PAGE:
• regulators
  • Here, we collate what is known about the various cell cycle events and their regulators throughout the Plasmodium life-cycle, highlighting the differences between Plasmodium , model organisms and other apicomplexan parasites and identifying areas where further study is required. (springer.com)
  • Such a complex life-cycle presumably requires sophisticated global and local regulators, involving refined checkpoint and DNA repair mechanisms [ 3 ], yet these are currently only poorly understood. (springer.com)
  • Thus, replication in Plasmodium appears to be an excellent drug target: its mechanisms and regulators are distinct from those of the host organisms, the scale of reproductive output is directly crucial to pathogenicity, and it offers the possibility of interfering with the transmissibility of the parasite. (springer.com)
  • Here, we show a crucial role of some cell cycle regulators in this transition. (jneurosci.org)
  • E2F transcription factors are critical regulators of cell growth and are often overexpressed in cancer cells because of the frequent aberrations in the pRb / E2F/p16 INK4a pathway. (aacrjournals.org)
  • Cyclin dependent kinases (CDKs) are key molecular regulators that both stimulate initiation and inhibit re- initiation of DNA replication. (grantome.com)
  • Sliding clamps are well known for their role in DNA replication, but they also interact with factors involved in other cellular processes, such as DNA repair and recombination, and cell cycle regulators. (asmscience.org)
  • Cyclins are important regulators of cell cycle transitions through their ability to bind and activate cyclin-dependent protein kinases. (wikipedia.org)
  • transcription
  • BacMam 2.0 also incorporates elements that improve transduction efficiency and expression levels: a pseudotyped capsid protein for more effective cell entry, as well as an enhanced CMV promoter and the woodchuck hepatitis post-transcriptional regulatory element (WPRE) to boost transcription levels. (thermofisher.com)
  • thus, they are dependent on host cell factors for replication: these include factors such as DNA polymerase-and probably repair polymerases-in order to amplify their genomes, as well as transcription factors. (wikipedia.org)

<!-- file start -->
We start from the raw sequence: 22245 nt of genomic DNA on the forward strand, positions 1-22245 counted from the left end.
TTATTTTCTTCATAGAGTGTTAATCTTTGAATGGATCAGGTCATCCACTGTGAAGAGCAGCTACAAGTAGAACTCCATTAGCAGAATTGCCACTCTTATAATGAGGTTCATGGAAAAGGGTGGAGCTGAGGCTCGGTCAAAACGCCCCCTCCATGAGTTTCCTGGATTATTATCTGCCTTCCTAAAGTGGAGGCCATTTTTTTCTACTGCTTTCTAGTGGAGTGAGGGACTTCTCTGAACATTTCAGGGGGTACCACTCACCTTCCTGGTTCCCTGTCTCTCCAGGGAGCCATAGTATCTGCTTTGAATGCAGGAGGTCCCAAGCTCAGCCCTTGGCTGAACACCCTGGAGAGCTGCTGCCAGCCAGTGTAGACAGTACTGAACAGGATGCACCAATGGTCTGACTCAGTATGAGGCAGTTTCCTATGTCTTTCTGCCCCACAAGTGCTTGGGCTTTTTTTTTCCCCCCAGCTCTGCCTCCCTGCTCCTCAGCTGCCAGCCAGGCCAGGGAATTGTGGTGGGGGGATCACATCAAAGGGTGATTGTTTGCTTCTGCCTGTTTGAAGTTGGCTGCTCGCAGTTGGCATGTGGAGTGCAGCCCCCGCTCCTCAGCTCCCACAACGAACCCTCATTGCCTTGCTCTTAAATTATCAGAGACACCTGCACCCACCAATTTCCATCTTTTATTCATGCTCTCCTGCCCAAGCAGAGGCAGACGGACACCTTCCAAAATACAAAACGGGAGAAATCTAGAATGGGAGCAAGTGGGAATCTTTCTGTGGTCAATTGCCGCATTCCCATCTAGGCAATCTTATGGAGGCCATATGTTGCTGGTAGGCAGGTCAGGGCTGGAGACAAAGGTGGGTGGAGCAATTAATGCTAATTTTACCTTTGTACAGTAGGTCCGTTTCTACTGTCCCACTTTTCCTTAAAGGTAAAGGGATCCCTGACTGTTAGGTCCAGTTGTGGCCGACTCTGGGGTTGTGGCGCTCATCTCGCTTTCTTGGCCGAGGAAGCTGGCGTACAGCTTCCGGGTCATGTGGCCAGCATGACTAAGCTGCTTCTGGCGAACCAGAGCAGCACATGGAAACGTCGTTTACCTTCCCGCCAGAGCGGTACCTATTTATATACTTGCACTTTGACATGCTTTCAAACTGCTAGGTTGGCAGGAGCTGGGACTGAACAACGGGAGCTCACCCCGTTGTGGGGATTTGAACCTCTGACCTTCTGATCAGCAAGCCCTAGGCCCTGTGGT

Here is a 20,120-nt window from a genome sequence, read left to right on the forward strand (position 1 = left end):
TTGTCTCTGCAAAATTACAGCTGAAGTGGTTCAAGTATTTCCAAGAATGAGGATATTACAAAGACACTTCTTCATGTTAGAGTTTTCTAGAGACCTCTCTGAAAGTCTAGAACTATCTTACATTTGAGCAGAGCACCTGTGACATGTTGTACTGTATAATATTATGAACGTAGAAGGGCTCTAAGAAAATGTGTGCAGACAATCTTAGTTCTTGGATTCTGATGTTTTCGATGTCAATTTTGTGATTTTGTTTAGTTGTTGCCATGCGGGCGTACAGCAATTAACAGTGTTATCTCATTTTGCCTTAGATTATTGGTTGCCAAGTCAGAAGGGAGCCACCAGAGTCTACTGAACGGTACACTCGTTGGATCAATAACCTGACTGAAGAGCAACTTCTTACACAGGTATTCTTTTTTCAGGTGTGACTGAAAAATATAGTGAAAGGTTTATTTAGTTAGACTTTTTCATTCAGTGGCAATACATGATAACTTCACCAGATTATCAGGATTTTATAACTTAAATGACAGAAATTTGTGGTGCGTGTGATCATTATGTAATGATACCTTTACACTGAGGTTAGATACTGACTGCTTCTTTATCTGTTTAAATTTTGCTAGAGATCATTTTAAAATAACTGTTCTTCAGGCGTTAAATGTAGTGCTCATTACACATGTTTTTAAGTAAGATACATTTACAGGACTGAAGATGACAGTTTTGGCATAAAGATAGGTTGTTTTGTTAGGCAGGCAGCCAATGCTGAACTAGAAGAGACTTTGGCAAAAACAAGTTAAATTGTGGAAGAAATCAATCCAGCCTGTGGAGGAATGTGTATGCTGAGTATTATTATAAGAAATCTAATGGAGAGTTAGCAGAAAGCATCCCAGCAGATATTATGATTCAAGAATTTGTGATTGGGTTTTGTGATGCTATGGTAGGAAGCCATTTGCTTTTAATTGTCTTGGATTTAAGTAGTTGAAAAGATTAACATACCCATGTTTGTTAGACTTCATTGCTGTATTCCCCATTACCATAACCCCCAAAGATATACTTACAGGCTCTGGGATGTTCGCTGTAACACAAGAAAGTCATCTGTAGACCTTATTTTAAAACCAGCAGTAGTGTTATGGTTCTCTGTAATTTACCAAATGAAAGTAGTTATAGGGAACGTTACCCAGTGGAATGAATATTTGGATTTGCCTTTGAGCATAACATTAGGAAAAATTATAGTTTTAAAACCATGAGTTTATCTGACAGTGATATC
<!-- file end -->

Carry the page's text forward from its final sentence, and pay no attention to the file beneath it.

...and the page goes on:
• Human DNA topoisomerase I (Top1) is an essential enzyme that relaxes DNA supercoiling during replication and transcription. (wikipedia.org)
  • Chromosomes
  • The cells of eukaryotic organisms, such as humans, maintain their genetic information in chromosomes composed of deoxyribonucleic acid, or DNA, residing within a cell nucleus. (sciencing.com)
  • During interphase, the chromosomes relax, giving replication enzymes access to create a new copy of each chromosome. (sciencing.com)
  • The chromosomes align on the metaphase plate in the center of the cell. (sciencing.com)
  • The human cell temporarily has 92 chromosomes at this stage rather than the normal 46. (sciencing.com)
  • The centrosomes pull the microtubules with the chromosomes in tow to either side of the cell, so that both sides have a complete set of genetic material. (sciencing.com)
  • Eventually, the cell divides into two daughter cells, each containing the full complement of chromosomes. (sciencing.com)
  • This chapter describes the recent advances that have been made in understanding the biochemical players that facilitate the complex macromolecular process that mediates faithful replication of archaeal chromosomes. (asmscience.org)
  • Eventually his research focused on how cellular chromosomes are duplicated and how the entire process is regulated in cells, studying the process primarily in the yeast S. cerevisiae and in human cells. (wikipedia.org)
  • Usually, all cells in an individual in a given species (plant or animal) show a constant number of chromosomes, which constitute what is known as the karyotype defining this species (see also List of number of chromosomes of various organisms), although some species present a very high karyotypic variability. (wikipedia.org)
  • regulate
  • Indeed, what little is known appears to be suggesting that diverse mechanisms may be employed to regulate chromosome copy number, to coordinate DNA replication and cell division, and even to mediate the process of cell division itself. (asmscience.org)
  • Cyclin F differs from other cyclins by its ability to monitor and regulate cell cycle without the need for cyclin-dependent kinases (CDKs). (wikipedia.org)
  • checkpoints
  • Finally, in the current era of artemisinin resistance, which appears to involve parasite 'dormancy', understanding cell cycle arrest and checkpoints is of utmost importance. (springer.com)
  • Loss of the Chk1/Cdc25A regulatory pathway disrupts both the DNA replication and DNA damage checkpoints ( 2 ). (aacrjournals.org)
  • homologous
  • This response may be a primitive form of sexual interaction, similar to the more well-studied bacterial transformation that is also associated with DNA transfer between cells leading to homologous recombinational repair of DNA damage. (wikipedia.org)
  • adenovirus